By Brian Mittge / For the Chronicle
Over the past few weeks, as I have encouraged voters across the political spectrum to support Jaime Herrera Beutler for Congress, I have heard from people who strongly disagree with the idea.
This column is for them, or anyone who doesn’t quite feel comfortable in either of the two major parties.
Luckily, there is a congressional candidate in the 3rd District who is strongly pro-life, pro-small business, and pro-old-school community values.
The candidate is Oliver Black, and he represents a new political party that I think would fit well with the beliefs of many Lewis County voters: the American Solidarity Party.
“I want to give people an option that they can feel comfortable and happy with later and not regret later voting for someone they didn’t quite align with,” he said. said Black.
Black, 32, is a father and a high school history and civics teacher at a private school in Longview.
I asked Black how he would describe his candidacy and the American Solidarity Party.
“It’s pro-life for life and encouraging worker ownership,” he said.
Pro-life for the whole of life is to oppose abortion and euthanasia, but also to oppose the death penalty.
It also means strong and meaningful support for families once children are born, so that only one parent has to work and the other can stay home with their children.
“That includes maternity and paternity leave,” Black said. “This includes access to healthy food choices. This includes ensuring families have access to affordable housing and supporting life – not just from conception to birth – but from conception to natural death.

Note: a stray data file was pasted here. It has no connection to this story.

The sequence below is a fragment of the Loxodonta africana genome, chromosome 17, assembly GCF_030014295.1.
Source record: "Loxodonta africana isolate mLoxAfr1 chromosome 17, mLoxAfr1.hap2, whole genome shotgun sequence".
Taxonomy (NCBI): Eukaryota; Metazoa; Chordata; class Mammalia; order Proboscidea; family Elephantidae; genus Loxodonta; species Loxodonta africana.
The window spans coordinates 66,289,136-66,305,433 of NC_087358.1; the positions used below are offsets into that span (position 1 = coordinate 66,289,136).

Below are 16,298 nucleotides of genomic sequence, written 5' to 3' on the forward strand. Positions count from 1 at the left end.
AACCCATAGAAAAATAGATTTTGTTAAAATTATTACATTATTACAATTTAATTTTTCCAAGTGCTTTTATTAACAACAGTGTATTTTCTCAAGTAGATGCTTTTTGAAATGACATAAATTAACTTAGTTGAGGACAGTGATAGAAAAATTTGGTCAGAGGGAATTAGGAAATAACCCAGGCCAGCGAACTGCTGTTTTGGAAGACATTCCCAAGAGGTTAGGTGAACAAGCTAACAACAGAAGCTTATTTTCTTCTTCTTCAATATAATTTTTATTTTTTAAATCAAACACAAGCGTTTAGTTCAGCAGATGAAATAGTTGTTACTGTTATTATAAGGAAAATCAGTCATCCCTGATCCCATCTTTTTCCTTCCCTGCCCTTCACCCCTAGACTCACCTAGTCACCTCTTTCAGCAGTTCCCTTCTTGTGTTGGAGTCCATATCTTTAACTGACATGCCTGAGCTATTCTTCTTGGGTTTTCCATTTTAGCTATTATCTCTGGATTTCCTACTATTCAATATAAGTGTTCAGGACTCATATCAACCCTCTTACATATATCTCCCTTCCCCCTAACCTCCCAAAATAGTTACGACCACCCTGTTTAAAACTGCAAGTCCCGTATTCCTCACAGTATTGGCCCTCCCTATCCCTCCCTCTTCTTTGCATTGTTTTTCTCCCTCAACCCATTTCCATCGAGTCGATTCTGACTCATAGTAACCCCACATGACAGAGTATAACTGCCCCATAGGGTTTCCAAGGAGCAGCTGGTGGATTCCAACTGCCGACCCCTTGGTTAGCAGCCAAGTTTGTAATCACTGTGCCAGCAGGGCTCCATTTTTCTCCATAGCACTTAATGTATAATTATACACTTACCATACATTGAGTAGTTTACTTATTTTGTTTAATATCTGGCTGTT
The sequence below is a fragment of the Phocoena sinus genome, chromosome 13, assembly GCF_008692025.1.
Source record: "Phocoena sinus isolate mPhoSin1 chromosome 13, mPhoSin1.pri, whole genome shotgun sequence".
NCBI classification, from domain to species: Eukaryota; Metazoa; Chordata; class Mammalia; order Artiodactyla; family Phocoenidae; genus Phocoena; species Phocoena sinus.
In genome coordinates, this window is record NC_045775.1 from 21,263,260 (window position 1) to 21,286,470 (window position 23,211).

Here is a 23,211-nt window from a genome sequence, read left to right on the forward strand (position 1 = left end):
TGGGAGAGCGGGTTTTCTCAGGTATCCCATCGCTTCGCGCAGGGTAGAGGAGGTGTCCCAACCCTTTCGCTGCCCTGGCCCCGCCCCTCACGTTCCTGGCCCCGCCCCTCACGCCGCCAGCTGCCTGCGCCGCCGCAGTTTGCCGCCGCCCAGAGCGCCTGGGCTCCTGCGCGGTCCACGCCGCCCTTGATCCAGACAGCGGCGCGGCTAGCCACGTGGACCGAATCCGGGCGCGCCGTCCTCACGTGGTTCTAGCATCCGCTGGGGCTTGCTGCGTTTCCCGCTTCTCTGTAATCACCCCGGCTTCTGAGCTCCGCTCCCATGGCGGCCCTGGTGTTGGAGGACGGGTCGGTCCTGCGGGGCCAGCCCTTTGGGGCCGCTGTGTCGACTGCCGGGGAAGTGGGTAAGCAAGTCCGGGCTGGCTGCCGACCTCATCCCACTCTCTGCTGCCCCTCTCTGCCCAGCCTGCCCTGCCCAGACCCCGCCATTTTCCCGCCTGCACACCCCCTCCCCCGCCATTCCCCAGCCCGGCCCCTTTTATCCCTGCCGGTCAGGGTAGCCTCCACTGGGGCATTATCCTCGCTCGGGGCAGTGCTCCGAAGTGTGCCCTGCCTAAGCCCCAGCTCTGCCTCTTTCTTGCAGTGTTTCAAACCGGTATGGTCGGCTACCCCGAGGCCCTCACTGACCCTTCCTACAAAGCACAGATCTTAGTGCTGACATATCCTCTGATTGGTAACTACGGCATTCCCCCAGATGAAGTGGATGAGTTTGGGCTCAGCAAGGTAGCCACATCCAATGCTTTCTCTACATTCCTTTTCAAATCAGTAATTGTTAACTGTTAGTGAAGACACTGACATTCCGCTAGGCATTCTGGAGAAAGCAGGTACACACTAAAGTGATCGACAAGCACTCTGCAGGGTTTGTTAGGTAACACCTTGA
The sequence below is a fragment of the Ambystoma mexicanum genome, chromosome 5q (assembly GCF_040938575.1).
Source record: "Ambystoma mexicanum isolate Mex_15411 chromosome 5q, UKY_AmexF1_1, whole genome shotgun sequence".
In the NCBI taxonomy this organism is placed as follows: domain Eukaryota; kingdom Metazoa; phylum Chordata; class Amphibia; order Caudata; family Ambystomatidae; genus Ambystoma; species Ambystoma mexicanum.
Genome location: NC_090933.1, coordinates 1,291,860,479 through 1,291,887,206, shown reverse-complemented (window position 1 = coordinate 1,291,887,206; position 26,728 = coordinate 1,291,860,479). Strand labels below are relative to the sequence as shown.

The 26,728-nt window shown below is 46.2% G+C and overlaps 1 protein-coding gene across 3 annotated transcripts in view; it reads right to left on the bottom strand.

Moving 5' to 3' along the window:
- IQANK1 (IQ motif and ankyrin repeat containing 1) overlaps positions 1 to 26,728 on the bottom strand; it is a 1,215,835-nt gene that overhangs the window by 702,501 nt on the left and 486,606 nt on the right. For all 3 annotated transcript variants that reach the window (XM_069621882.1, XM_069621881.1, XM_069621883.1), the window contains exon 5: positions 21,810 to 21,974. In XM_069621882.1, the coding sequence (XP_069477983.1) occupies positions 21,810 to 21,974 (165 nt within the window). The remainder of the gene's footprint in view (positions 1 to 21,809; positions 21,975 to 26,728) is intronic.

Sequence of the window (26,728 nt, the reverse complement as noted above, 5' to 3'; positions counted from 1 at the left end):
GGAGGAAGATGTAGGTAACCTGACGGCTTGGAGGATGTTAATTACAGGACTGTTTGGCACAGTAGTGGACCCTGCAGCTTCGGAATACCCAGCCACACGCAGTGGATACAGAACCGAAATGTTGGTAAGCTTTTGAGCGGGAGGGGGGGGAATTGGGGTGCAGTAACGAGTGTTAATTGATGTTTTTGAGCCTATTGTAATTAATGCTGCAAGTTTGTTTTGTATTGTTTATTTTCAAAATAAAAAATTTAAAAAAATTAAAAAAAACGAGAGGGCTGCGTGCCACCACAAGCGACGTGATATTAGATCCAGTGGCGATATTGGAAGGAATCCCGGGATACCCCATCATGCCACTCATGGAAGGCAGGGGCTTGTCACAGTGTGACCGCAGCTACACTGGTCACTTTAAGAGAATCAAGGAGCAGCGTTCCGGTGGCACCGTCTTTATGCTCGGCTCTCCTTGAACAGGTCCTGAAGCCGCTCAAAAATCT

It supports small businesses and encourages systems that help large companies voluntarily onboard workers through worker cooperative or employee ownership models (popular grocery chain Winco is employee-owned, for example) .
As part of its pro-worker orientation, Black supports unions in their work to advocate for how employees are treated and compensated.
Overall, Black and the ASP want widespread ownership — that means people can afford and own their own homes and businesses are geared in a way that employees can become owners.
The ASP supports local control whenever possible. Some things need to be done at the national level, but government is best done at the smallest, most local level possible, Black said.
“Education is a really good example of something that’s best done by local school boards or even, I would say, local schools,” Black said.
The ASP also focuses on the environment, which it says is well suited to Lewis County and southwestern Washington, where much of the economy relies on a well-functioning natural environment.
As a third party, the ASP is also pushing for electoral reform. Black people support ranked voting, which allows people in primaries to choose the best candidates they like, rather than being strategically forced to vote only for the candidate they may not prefer, but who , according to them, has the best chance of winning.
“Ranked choice voting lets you vote for who you really want to win, rather than playing the game of voting against who you really don’t want to win,” Black said. “If you look at this vote and feel hopeless about the current situation we have, third parties are the way to go.”
What about people who are afraid of “spoiling their vote” by voting for a third party?
Black said he understands that concern, but he notes that the Republican Party also started as a third party. Until Abraham Lincoln, he had never won a presidency.
“When you think about who was the greatest president we’ve ever had, it was a third-party candidate,” Black said. “Since then, we haven’t learned that lesson and we keep voting those same two parties over and over again.”
You can read more about Black at www.blackforwa3.com and read more about the ASP platform (worth a read) at www.solidarity-party.org. There is also information on how to get involved locally in building a party that offers a real alternative to people who are pro-family, pro-small business, pro-worker and unhappy with the options of both. big parties.
Brian Mittge can be reached at [email protected]